Aging ED patients can be likened to the life cycle of a banana. When you buy a bunch of bananas they are green and hard and if you drop them, nothing happens. As time goes on, they become more yellow and if you drop one of these, you might get some bruising on the skin, but once you open the peal the inside of the banana is intact. As time goes on the banana starts to accumulate brown spots very similar to aging spots. When one of these gets dropped on the floor, the amount of damage is impressive. Then you go on vacation. When you get back, you find these greasy, black bananas with fruit flies circling. The frail elderly are the black bananas. Even with minimal trauma, they tend to have extensive damage.
Facts About Falls
Falls represent 16% of all emergency department visits. This number is 15% to 30% in the elderly. Some high risk items for future falls include:
- Inability to remember the fall or circumstances
- Fall recurrence
- Inability to get up at the scene
- Inability to get out of bed and walk in the ED
Up to 10% of falls in the elderly require hospitalization or prolonged immobility. They have a much higher mortality than their younger cohorts. Premature mortality after a hip fracture is 25% at one year.
Chairing the ACEP Geriatrics Section for more than five years, I am still amazed at the impact that the elderly have on our health care system.
- The elderly are the most rapidly growing demographic in healthcare.
- Baby boomers reached age 65 in 2011
- The population is increasing
- People are living longer
- They are much sicker than the younger counterparts
- They utilize more healthcare resources
- 35 million people will be older than 70 in 2011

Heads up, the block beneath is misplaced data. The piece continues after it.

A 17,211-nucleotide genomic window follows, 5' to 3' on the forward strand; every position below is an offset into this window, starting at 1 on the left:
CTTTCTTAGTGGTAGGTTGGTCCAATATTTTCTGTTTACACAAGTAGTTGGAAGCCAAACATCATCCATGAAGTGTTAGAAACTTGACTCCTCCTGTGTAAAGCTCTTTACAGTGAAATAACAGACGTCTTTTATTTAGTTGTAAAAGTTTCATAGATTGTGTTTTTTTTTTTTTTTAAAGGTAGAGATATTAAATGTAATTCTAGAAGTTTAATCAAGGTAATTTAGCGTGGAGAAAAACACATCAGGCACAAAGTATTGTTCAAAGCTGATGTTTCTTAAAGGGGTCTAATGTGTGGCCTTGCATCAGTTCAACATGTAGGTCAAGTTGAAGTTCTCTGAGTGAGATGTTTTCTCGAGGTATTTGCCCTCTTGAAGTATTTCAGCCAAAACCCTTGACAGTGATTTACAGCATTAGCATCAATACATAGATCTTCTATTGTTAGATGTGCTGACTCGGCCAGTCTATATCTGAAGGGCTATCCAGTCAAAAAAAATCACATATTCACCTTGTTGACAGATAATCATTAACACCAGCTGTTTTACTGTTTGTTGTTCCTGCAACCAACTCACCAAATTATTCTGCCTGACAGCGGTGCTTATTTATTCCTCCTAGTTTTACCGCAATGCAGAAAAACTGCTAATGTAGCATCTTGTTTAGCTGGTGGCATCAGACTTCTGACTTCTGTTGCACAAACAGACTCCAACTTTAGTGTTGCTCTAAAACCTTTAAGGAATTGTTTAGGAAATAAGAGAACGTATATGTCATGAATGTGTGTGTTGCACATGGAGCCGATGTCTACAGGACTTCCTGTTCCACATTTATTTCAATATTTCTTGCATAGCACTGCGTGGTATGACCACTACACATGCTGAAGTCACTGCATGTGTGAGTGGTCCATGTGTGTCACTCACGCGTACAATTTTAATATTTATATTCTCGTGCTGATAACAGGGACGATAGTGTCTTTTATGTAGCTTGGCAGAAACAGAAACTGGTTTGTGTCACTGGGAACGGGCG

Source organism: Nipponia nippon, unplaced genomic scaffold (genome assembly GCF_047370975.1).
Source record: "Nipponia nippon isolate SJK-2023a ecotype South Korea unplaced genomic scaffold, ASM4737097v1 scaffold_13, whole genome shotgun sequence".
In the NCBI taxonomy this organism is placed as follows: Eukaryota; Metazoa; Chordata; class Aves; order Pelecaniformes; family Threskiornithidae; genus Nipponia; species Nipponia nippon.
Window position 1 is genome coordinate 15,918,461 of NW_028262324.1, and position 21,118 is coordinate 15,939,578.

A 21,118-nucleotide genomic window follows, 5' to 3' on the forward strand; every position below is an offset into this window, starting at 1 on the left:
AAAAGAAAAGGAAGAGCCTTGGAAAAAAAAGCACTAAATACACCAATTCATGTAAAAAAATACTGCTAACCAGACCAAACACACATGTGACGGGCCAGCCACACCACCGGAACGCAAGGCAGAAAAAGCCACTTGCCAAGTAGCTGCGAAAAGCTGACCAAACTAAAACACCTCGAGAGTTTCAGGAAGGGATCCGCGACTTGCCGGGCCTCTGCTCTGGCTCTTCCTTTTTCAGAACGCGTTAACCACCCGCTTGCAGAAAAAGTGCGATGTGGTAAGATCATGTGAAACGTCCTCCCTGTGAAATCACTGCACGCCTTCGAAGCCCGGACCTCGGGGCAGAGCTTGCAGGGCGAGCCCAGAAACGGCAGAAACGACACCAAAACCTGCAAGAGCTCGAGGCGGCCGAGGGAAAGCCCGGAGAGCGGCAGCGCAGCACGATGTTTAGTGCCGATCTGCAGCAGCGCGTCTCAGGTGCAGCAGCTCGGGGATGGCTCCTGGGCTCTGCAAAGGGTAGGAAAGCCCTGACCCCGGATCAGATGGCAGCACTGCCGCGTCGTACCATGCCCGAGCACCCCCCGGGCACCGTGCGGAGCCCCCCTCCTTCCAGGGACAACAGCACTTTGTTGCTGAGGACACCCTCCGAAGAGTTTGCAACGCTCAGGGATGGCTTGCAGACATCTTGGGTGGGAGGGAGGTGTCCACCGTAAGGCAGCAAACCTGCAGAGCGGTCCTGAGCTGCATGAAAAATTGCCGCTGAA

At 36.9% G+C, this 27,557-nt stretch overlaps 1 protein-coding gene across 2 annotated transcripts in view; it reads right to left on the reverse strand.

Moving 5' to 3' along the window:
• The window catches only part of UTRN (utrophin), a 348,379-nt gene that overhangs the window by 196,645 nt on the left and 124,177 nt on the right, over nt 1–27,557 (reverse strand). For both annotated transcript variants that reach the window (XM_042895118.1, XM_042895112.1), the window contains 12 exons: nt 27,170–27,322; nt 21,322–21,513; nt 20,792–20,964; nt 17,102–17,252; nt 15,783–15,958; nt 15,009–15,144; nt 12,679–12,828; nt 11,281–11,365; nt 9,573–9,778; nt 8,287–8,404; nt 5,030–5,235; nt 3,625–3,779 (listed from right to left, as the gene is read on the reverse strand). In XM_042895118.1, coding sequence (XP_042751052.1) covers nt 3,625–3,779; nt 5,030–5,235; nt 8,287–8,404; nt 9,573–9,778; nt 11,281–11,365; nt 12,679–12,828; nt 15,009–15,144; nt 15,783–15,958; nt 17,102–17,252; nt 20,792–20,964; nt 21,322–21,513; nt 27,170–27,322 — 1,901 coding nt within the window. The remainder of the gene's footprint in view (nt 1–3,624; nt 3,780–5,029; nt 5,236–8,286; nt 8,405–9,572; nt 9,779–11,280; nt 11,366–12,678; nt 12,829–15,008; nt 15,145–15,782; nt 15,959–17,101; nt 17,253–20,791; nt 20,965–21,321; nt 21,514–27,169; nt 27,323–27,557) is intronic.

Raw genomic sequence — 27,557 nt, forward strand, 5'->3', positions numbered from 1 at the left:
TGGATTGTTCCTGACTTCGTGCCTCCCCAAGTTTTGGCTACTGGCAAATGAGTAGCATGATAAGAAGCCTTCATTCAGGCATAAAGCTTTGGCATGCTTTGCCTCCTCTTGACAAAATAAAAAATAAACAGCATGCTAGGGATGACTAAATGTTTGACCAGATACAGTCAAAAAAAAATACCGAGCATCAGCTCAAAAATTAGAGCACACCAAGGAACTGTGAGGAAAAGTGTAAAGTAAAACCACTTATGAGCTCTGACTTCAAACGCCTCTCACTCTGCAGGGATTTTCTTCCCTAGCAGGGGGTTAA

- 70 million will be older than 70 in 2030
- The elderly represent 13% of the population now
- They will be 20% of the population by 2030
- Those older than 85 are the largest growing demographic and according to the CDC represent 20% of ED visits
With the Affordable Care Act and ACOs, this is the perfect storm. We will be asked to take care of the sickest members of society more quickly, with less hospital admissions, and for less money. The number of primary care physicians in America is decreasing. Fifty-three percent of family practice residents are going into primary care. Twenty-three percent of graduating internal medicine residents are going into primary care. We will have a shortage of 25,000 gerontologists in 2030. Historically, Medicare pays less than most traditional insurers. As a result, many primary care physicians are not taking new Medicare patients. The impact on the emergency department should be obvious. If patients can’t access primary care, they will present to the emergency department much sicker and more often.